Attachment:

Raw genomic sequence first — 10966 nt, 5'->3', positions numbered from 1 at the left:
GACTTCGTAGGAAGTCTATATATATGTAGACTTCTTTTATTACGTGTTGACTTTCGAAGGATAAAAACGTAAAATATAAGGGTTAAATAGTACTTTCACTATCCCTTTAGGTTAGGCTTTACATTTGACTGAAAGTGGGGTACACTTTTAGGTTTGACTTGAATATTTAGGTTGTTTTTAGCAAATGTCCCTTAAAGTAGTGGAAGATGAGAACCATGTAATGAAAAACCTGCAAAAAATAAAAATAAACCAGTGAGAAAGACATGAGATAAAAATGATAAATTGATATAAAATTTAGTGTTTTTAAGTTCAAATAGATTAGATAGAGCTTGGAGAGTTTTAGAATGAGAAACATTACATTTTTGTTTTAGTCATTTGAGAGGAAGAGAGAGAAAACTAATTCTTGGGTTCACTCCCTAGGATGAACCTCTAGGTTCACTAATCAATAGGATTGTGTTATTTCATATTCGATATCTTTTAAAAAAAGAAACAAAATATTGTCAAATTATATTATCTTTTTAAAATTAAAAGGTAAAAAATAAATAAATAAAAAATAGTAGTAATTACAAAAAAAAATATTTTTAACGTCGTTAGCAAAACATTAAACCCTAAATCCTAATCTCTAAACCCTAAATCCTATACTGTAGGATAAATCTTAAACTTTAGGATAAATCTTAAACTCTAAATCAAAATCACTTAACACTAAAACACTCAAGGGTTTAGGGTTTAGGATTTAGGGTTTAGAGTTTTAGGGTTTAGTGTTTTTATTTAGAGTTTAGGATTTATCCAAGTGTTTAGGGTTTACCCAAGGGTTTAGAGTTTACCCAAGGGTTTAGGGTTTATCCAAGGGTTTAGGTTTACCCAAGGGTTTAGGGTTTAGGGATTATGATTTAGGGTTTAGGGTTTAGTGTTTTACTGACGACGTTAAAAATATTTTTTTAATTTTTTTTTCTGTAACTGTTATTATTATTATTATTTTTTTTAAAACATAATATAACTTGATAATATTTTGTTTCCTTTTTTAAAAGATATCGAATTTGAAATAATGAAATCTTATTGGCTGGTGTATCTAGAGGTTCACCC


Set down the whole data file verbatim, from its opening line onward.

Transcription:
Raw genomic sequence first — 10966 nt, 5'->3', positions numbered from 1 at the left:
GACTTCGTAGGAAGTCTATATATATGTAGACTTCTTTTATTACGTGTTGACTTTCGAAGGATAAAAACGTAAAATATAAGGGTTAAATAGTACTTTCACTATCCCTTTAGGTTAGGCTTTACATTTGACTGAAAGTGGGGTACACTTTTAGGTTTGACTTGAATATTTAGGTTGTTTTTAGCAAATGTCCCTTAAAGTAGTGGAAGATGAGAACCATGTAATGAAAAACCTGCAAAAAATAAAAATAAACCAGTGAGAAAGACATGAGATAAAAATGATAAATTGATATAAAATTTAGTGTTTTTAAGTTCAAATAGATTAGATAGAGCTTGGAGAGTTTTAGAATGAGAAACATTACATTTTTGTTTTAGTCATTTGAGAGGAAGAGAGAGAAAACTAATTCTTGGGTTCACTCCCTAGGATGAACCTCTAGGTTCACTAATCAATAGGATTGTGTTATTTCATATTCGATATCTTTTAAAAAAAGAAACAAAATATTGTCAAATTATATTATCTTTTTAAAATTAAAAGGTAAAAAATAAATAAATAAAAAATAGTAGTAATTACAAAAAAAAATATTTTTAACGTCGTTAGCAAAACATTAAACCCTAAATCCTAATCTCTAAACCCTAAATCCTATACTGTAGGATAAATCTTAAACTTTAGGATAAATCTTAAACTCTAAATCAAAATCACTTAACACTAAAACACTCAAGGGTTTAGGGTTTAGGATTTAGGGTTTAGAGTTTTAGGGTTTAGTGTTTTTATTTAGAGTTTAGGATTTATCCAAGTGTTTAGGGTTTACCCAAGGGTTTAGAGTTTACCCAAGGGTTTAGGGTTTATCCAAGGGTTTAGGTTTACCCAAGGGTTTAGGGTTTAGGGATTATGATTTAGGGTTTAGGGTTTAGTGTTTTACTGACGACGTTAAAAATATTTTTTTAATTTTTTTTTCTGTAACTGTTATTATTATTATTATTTTTTTTAAAACATAATATAACTTGATAATATTTTGTTTCCTTTTTTAAAAGATATCGAATTTGAAATAATGAAATCTTATTGGCTGGTGTATCTAGAGGTTCACCC